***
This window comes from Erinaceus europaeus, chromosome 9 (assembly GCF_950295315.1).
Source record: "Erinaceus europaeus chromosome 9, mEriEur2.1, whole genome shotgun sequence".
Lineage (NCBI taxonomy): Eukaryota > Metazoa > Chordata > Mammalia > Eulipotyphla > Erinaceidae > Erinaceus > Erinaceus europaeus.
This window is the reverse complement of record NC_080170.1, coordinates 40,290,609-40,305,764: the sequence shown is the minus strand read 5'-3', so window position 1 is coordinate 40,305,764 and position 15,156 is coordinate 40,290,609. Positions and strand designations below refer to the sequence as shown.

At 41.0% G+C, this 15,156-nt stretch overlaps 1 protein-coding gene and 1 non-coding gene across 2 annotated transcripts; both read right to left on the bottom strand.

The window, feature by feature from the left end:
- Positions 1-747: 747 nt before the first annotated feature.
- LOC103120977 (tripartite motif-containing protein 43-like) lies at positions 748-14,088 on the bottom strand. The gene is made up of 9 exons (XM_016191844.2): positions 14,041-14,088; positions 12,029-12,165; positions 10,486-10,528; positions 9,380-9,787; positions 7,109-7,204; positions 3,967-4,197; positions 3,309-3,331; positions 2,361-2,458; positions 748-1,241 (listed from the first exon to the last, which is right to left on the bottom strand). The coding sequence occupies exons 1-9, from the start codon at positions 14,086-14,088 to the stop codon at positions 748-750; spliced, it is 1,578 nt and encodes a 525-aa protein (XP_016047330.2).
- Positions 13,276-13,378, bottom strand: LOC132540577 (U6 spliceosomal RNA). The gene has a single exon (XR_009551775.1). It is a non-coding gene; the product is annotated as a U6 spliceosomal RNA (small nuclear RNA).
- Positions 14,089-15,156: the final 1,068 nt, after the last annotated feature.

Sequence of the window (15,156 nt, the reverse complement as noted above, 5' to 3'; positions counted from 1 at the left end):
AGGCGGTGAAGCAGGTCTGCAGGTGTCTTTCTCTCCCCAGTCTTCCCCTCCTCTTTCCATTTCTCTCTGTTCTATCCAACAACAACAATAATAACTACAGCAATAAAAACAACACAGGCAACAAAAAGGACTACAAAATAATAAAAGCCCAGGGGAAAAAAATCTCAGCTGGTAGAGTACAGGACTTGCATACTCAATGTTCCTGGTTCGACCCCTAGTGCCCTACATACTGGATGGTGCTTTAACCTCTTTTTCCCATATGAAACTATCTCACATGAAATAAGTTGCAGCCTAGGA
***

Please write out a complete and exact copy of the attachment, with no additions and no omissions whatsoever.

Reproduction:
This window comes from Erinaceus europaeus, chromosome 9 (assembly GCF_950295315.1).
Source record: "Erinaceus europaeus chromosome 9, mEriEur2.1, whole genome shotgun sequence".
Lineage (NCBI taxonomy): Eukaryota > Metazoa > Chordata > Mammalia > Eulipotyphla > Erinaceidae > Erinaceus > Erinaceus europaeus.
This window is the reverse complement of record NC_080170.1, coordinates 40,290,609-40,305,764: the sequence shown is the minus strand read 5'-3', so window position 1 is coordinate 40,305,764 and position 15,156 is coordinate 40,290,609. Positions and strand designations below refer to the sequence as shown.

At 41.0% G+C, this 15,156-nt stretch overlaps 1 protein-coding gene and 1 non-coding gene across 2 annotated transcripts; both read right to left on the bottom strand.

The window, feature by feature from the left end:
- Positions 1-747: 747 nt before the first annotated feature.
- LOC103120977 (tripartite motif-containing protein 43-like) lies at positions 748-14,088 on the bottom strand. The gene is made up of 9 exons (XM_016191844.2): positions 14,041-14,088; positions 12,029-12,165; positions 10,486-10,528; positions 9,380-9,787; positions 7,109-7,204; positions 3,967-4,197; positions 3,309-3,331; positions 2,361-2,458; positions 748-1,241 (listed from the first exon to the last, which is right to left on the bottom strand). The coding sequence occupies exons 1-9, from the start codon at positions 14,086-14,088 to the stop codon at positions 748-750; spliced, it is 1,578 nt and encodes a 525-aa protein (XP_016047330.2).
- Positions 13,276-13,378, bottom strand: LOC132540577 (U6 spliceosomal RNA). The gene has a single exon (XR_009551775.1). It is a non-coding gene; the product is annotated as a U6 spliceosomal RNA (small nuclear RNA).
- Positions 14,089-15,156: the final 1,068 nt, after the last annotated feature.

Sequence of the window (15,156 nt, the reverse complement as noted above, 5' to 3'; positions counted from 1 at the left end):
AGGCGGTGAAGCAGGTCTGCAGGTGTCTTTCTCTCCCCAGTCTTCCCCTCCTCTTTCCATTTCTCTCTGTTCTATCCAACAACAACAATAATAACTACAGCAATAAAAACAACACAGGCAACAAAAAGGACTACAAAATAATAAAAGCCCAGGGGAAAAAAATCTCAGCTGGTAGAGTACAGGACTTGCATACTCAATGTTCCTGGTTCGACCCCTAGTGCCCTACATACTGGATGGTGCTTTAACCTCTTTTTCCCATATGAAACTATCTCACATGAAATAAGTTGCAGCCTAGGA